sanelson at gmail.com
Mon Feb 5 21:54:27 CET 2007
I have to give a presentation this week on how the MapReduce (of
Google and Hadoop fame) algorithm works.
I understand how map() works, and how reduce() works, and having read
the google papers, I have an idea of their implementation (which I
must say takes certain liberties with FP-derived terminology).
As I understand it, we have a "map" function which is passed a set of
key/value pairs, which, by applying a user function, produces an
intermediate set of key-value pairs.
I've come up with an example... return the url and how frequently
occurs if the url contains a given word. I'm planning to pass a "map"
function an indexed list of urls:
[(1, 'http://www.beer.com'), (2, 'http://www.ban-beer.com'), (3,
'http://www.bbc.co.uk'), (4, 'http://www.beer.com'), (5,
And I have a map function with reverses the keys and values if the
word is present:
return [(url, key) for key, url in stuff if "beer" in url]
This does as expected:
[('http://www.beer.com', 1), ('http://www.ban-beer.com', 2),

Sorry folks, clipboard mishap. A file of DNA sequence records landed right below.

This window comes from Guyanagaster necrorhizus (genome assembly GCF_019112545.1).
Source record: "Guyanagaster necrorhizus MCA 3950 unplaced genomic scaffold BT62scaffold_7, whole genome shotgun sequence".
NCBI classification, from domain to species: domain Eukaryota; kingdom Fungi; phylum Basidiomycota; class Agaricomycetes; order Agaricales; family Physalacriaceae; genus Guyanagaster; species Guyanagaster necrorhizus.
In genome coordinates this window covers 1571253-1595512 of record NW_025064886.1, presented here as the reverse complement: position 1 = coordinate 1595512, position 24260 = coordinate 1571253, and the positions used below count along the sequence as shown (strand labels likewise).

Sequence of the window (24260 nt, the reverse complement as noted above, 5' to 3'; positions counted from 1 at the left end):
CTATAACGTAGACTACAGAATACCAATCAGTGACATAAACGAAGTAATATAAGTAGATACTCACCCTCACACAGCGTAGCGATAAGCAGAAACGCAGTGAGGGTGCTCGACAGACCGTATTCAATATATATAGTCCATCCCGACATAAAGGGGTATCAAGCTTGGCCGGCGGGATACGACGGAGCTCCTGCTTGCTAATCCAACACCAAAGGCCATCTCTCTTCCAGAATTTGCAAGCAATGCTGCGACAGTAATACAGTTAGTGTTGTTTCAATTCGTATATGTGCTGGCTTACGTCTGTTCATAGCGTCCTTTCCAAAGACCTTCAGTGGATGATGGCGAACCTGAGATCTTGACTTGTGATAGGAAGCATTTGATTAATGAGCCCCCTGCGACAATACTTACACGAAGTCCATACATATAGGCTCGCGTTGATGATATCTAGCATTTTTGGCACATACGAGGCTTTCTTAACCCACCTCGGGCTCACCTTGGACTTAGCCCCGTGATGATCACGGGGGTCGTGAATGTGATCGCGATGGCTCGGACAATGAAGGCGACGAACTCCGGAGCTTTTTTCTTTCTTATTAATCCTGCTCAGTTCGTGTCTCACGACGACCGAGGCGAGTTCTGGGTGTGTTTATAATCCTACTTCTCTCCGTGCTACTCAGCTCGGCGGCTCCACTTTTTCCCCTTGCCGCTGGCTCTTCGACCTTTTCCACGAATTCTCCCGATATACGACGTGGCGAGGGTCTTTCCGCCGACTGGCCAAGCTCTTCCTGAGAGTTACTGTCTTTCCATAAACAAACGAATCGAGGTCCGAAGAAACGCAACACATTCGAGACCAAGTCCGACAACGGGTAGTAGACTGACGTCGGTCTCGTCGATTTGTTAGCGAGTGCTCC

What I want to do is now "group" these urls so that repeated urls have
as their "partner" a lsit of indexes. To take a test example of the
method I have in mind:
"""Group occurences of a record together"""
test_list = [('fred', 1), ('jim', 2), ('bill', 3), ('jim', 4)]
grouped_list = [('fred', 1), ('jim', [2, 4]), ('bill' ,3)]
I have seen some code which purports to do this, but I thought it was
ugly, and it seemed to return a generator object rather than a list.
I refactored it for clarity thus:
sorted_list = sorted(stuff)
if not sorted_list:
reduce_key, reduce_list = sorted_list, sorted_list
for key, url in sorted_list[1:]:
if key == reduce_key:
yield (remote_key, remote_list)
remote_key, remote_list = k, [v]
Does this make sense? I would like a clearer, more attractive way of
making the test pass. If this can be done in functional style, even
Your help is always appreciated!
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